I’m not a fan of too many raw veggies; I prefer them slightly cooked, or tender/crisp. This Mediterranean style salad fits the bill perfectly. It’s has a luscious, warm taste profile that brings to mind the Greek Isles (I wish! I’ll get there someday). This makes a serving for 4, but feel free to modify it for larger or smaller amounts. You can also get creative with the ingredients; I’ve left out the onion, added chopped carrots and a clove of garlic, and made a few substitutions when my pantry supplies were running low. This looks like too much olives, so if you want to you can always add less that this recipe calls for. (I like olives!)

2 tbsps. good quality extra-virgin olive oil

4 or 5 baby (or Gypsy) red and yellow bell peppers, sliced in thin strips

1 large green bell pepper, sliced in thin strips

1 small white onion, sliced in thin strips (or Frenched)

1/2 cup cherry tomatoes, halved

3 baby Bella mushrooms, sliced

3 cups fresh spinach leaves

1/4 cup sliced Kalamata olives, maybe less depending on taste

1/4 cup sliced black olives, depending on taste

1/4 cup sliced pimento-stuffed green olives, depending on taste

1/2 tsp. capers

1/2 cup crumbled goat or Feta cheese


Heat the olive oil in a medium sized skillet over medium-high heat for about 1 minute. Throw in the bell pepper and onion slices and sauté until they become blistered, stirring frequently. The skin of the peppers will bubble and begin to blacken, just keep them moving around in the skillet.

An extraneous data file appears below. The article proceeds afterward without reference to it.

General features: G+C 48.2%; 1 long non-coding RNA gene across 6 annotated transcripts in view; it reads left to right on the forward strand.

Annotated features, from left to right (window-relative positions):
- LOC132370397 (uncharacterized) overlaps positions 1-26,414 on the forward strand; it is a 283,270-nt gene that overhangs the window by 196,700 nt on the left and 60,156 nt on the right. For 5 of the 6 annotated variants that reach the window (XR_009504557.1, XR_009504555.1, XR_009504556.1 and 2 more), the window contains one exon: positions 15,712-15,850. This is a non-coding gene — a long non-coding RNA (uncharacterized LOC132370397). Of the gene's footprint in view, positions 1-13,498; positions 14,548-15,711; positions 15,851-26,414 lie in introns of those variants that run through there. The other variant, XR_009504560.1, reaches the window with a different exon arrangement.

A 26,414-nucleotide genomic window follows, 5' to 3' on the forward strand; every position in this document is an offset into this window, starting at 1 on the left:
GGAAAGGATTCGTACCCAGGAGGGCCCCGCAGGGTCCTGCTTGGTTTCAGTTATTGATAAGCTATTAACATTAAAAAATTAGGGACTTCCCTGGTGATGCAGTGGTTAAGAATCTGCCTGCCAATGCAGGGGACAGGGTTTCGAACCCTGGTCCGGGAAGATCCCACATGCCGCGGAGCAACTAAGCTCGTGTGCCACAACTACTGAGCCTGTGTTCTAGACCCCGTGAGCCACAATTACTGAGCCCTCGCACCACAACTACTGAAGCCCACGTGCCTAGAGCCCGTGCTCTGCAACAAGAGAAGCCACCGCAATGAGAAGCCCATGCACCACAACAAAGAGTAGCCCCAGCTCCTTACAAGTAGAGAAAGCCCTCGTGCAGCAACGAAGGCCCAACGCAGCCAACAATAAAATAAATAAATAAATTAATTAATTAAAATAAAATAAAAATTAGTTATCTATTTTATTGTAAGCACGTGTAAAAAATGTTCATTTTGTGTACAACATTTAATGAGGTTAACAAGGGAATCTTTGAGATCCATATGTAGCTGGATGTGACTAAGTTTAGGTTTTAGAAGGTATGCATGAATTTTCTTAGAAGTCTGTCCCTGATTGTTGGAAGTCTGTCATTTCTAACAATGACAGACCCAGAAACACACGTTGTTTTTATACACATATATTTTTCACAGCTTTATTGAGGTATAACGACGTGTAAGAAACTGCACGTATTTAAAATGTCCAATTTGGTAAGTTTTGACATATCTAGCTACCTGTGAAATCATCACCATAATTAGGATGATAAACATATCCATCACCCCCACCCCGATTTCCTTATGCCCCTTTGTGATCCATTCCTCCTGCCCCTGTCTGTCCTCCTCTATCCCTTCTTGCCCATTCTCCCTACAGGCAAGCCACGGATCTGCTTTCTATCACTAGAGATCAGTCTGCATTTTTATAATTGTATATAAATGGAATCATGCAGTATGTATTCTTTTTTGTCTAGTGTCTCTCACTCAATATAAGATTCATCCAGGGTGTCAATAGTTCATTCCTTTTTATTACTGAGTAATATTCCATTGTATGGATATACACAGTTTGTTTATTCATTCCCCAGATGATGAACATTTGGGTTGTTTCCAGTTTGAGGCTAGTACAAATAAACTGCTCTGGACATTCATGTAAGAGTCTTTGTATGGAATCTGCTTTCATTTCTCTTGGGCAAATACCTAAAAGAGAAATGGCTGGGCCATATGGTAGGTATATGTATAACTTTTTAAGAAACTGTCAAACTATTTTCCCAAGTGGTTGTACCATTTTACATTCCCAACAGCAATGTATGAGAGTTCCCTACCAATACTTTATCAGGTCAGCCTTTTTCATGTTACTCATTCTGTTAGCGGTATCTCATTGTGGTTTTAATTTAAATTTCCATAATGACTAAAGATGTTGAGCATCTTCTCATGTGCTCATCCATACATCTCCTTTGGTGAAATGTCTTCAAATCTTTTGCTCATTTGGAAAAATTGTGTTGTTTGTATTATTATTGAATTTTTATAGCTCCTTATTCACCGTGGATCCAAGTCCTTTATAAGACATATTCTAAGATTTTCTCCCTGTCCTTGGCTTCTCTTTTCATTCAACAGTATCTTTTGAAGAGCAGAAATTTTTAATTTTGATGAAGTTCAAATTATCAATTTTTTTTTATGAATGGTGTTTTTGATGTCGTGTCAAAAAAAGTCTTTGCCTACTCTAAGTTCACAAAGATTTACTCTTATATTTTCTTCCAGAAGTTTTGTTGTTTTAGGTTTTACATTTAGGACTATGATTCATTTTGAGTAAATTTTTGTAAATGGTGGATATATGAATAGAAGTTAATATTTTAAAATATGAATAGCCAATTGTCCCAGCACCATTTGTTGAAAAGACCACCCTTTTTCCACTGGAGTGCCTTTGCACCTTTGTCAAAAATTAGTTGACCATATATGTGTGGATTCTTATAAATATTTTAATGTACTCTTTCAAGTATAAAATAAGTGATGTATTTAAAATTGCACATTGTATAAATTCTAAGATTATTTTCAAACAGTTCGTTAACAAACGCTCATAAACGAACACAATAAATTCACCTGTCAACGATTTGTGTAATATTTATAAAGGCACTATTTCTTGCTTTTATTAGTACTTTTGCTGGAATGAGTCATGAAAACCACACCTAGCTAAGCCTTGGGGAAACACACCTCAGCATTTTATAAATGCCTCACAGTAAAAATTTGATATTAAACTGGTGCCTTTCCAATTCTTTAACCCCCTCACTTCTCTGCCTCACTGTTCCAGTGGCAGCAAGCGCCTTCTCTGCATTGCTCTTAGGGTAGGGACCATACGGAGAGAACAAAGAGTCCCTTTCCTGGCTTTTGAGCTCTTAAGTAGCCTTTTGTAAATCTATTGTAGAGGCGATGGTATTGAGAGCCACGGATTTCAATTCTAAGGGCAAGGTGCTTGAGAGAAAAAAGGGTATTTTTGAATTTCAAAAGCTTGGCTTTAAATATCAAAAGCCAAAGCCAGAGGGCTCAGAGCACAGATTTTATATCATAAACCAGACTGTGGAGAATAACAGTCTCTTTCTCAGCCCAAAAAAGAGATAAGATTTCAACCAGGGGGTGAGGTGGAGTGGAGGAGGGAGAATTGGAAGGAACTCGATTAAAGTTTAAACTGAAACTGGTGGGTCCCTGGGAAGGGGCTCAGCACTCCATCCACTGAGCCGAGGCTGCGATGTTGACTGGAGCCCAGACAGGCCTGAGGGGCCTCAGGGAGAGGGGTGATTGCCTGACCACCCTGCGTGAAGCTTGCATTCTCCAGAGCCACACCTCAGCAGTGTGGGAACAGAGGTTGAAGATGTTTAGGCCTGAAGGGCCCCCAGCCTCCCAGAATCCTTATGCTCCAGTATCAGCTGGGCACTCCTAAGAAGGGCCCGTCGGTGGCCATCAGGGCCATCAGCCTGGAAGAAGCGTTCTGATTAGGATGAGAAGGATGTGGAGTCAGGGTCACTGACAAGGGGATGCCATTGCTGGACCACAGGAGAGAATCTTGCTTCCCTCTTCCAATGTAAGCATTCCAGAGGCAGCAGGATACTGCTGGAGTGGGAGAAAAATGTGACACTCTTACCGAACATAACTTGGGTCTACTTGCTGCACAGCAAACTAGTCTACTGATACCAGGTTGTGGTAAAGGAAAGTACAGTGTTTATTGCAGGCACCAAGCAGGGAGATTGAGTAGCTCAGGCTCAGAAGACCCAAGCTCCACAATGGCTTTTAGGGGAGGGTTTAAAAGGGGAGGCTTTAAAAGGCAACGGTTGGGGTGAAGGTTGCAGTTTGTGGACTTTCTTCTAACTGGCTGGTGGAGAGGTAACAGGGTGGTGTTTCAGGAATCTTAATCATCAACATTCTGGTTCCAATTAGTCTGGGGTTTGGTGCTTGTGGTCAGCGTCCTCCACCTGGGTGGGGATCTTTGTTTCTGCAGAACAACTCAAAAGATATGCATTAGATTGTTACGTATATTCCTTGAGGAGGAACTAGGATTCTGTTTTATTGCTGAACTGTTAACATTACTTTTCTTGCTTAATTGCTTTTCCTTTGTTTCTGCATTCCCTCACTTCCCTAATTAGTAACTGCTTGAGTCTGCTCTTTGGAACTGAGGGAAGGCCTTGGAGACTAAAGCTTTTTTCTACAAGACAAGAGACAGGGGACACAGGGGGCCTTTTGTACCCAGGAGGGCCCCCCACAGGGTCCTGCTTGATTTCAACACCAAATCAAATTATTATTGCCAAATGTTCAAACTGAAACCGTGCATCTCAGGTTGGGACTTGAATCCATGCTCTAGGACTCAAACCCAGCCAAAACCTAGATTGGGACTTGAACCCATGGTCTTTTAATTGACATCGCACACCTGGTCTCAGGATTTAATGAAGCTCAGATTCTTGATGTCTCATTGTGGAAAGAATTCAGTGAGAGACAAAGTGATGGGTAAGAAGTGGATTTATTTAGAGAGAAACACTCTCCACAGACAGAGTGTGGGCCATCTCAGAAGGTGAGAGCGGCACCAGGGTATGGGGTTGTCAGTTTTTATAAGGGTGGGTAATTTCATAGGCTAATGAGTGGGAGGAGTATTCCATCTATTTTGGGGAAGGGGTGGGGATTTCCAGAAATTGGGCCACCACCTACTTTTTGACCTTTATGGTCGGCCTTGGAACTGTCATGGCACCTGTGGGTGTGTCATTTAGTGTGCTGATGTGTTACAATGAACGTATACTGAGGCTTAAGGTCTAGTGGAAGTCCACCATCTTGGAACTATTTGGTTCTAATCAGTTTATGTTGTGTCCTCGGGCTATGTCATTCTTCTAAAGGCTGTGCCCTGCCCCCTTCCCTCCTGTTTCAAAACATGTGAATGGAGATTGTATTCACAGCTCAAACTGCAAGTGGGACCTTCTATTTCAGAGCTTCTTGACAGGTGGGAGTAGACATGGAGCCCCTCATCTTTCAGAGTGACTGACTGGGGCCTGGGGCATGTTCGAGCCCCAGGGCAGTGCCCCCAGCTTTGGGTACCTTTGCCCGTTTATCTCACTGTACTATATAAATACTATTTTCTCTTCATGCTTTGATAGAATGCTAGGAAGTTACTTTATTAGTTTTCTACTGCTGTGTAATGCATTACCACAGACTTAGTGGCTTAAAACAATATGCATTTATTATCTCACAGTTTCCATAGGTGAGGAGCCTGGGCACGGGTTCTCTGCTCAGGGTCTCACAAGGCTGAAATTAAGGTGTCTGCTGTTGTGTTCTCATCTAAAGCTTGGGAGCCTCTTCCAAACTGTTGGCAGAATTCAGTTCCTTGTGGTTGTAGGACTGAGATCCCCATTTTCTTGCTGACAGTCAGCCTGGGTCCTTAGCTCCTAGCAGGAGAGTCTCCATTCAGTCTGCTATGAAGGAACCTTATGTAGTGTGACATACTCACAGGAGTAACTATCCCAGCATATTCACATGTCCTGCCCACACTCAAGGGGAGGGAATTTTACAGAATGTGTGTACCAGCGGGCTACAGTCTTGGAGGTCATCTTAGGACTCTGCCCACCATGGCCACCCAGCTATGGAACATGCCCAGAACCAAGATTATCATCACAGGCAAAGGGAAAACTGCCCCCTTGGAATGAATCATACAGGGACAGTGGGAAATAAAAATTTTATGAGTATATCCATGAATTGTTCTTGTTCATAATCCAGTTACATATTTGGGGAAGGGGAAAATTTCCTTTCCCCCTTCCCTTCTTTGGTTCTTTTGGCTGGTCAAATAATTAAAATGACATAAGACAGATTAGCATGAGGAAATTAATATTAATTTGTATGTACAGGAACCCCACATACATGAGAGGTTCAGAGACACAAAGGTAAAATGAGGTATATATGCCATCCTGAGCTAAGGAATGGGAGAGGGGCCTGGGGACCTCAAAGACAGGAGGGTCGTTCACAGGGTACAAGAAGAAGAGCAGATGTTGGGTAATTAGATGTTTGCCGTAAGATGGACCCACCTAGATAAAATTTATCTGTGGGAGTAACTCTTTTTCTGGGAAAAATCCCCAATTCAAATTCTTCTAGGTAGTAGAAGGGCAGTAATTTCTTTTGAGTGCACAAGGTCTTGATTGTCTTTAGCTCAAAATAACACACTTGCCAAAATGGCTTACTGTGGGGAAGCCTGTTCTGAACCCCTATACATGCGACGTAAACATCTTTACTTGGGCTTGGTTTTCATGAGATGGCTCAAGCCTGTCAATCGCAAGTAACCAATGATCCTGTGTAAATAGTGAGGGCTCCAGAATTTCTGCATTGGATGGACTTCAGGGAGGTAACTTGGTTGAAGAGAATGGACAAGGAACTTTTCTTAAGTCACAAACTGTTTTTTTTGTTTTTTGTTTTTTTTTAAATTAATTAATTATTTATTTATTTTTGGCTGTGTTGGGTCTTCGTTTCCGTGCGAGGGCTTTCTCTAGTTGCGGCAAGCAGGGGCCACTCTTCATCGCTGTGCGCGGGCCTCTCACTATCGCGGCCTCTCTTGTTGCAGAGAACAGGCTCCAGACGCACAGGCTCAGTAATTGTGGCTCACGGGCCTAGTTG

Meanwhile, in a salad bowl of the appropriate size, place the spinach leaves, the olives, and capers.

When the peppers and onions have blackened sufficiently, throw in the tomatoes and mushroom slices. You only want to leave them on the heat long enough to heat through, but not cook and become mushy, about 2 minutes or so.

Spoon the veggies in the skillet over the spinach and olive mixture and toss lightly. Sprinkle with goat or Feta cheese and serve immediately. You don’t need any additional dressing, but Reese always adds some Ranch (he can’t help himself!)

Peach Upside Down Cake


8 large peaches, pitted and sliced

1 1/2 cup unsalted butter

3/4 cup light brown sugar

2 cups sugar

4 eggs

4 cups all-purpose flour

2 tsp. baking powder

2 tsp. baking soda

1/2 tsp. salt

2 cups sour cream

2 tsp. almond extract


Preheat oven to 325 degrees.

Melt 1/2 cup of the butter in a 10″ cake pan. Sprinkle the brown sugar evenly over the melted butter, then arrange the peach slices over this.